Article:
Worms are one of my favourite wild animals, preferably when they are in my garden. They are almost as important as bees in the grand scheme of things. They root through our soils, devouring stuff that needs to be devoured, and converting it into the best soil improver, seed compost and general fertiliser anyone could wish for.
As you saw last week, I don’t have many worms in my garden at present. I also don’t think I have many in my compost heap. Not enough for a really healthy biome, anyway.
There is an online business i the UK called Wiggly Wigglers. They started out sourcing and selling wormeries: dedicated stacked containers for worms to compost kitchen waste and turn it into humous and liquid. They diversified into bird seed, wild plants at one stage, and UK-grown flowers. The latter business has struck out as a sister brand, the Great British Florist (Grown not Flown) and I may have posted a photo or two of my flowers that I get monthly from them.
But worms and wormeries are still what Wiggly Wigglers do best. Last weekend I had a newsletter offer from them: their worms had enjoyed the weather so much they were now overstocked! So I got half a kilo of worms from them at a very low price. Ordered Sunday arrived Tuesday. These worms are very speedy!
Knowing I was dealing with live animals, I didn’t waste a moment in unpacking them and introducing them to their new home.
I realised later I should have taken a few minutes to sift out the earth they had arrived with – not added to help them on the journey, but produced as they travelled!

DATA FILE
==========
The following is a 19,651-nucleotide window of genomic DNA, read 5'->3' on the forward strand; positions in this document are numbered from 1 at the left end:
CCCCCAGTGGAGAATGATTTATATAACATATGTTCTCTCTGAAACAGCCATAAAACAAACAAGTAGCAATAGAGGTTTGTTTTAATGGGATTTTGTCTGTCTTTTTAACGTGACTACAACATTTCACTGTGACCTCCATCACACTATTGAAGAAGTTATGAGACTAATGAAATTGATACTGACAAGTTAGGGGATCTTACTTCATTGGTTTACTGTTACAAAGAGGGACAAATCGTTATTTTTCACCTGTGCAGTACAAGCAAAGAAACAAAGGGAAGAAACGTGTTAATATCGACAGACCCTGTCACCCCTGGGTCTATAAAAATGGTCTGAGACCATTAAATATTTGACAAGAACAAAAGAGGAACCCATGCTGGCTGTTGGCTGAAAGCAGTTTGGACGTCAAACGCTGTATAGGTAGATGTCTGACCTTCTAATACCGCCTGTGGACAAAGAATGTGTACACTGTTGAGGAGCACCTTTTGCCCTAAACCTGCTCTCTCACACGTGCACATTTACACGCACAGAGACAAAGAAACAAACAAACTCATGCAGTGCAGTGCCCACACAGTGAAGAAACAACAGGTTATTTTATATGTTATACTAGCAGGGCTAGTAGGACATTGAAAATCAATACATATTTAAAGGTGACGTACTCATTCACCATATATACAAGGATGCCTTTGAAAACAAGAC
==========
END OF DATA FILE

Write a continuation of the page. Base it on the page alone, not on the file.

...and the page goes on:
But I tipped them all into the compost heap, and covered them over a little to help them settle in quickly.
What will they eat?
By now they’ve probably dispersed to the far corners of the bin, munching on grass and hedge clippings, weeds, toilet roll insides, guinea pig waste, tea bags, a rare unwanted lettuce leaf or banana skin, and a few things I’ve added recently in composting experiments:
- ‘home compostable plastic’ wrappings – do they work?
- Bless your cotton socks (and wool ones). Single holey socks I thought deserved another use. How long do they take to reduce to some strands of elastic?
My felt childhood soft toys disappeared really quickly when I composted them at my old home last year. I don’t suppose my lovely new worms will take long converting these things to nice soil for my new veggie beds!
Wild about Worms is today’s #30DaysWild offering. If you’ve any composting questions, feel free to ask. I used to be a Norfolk Master Composter!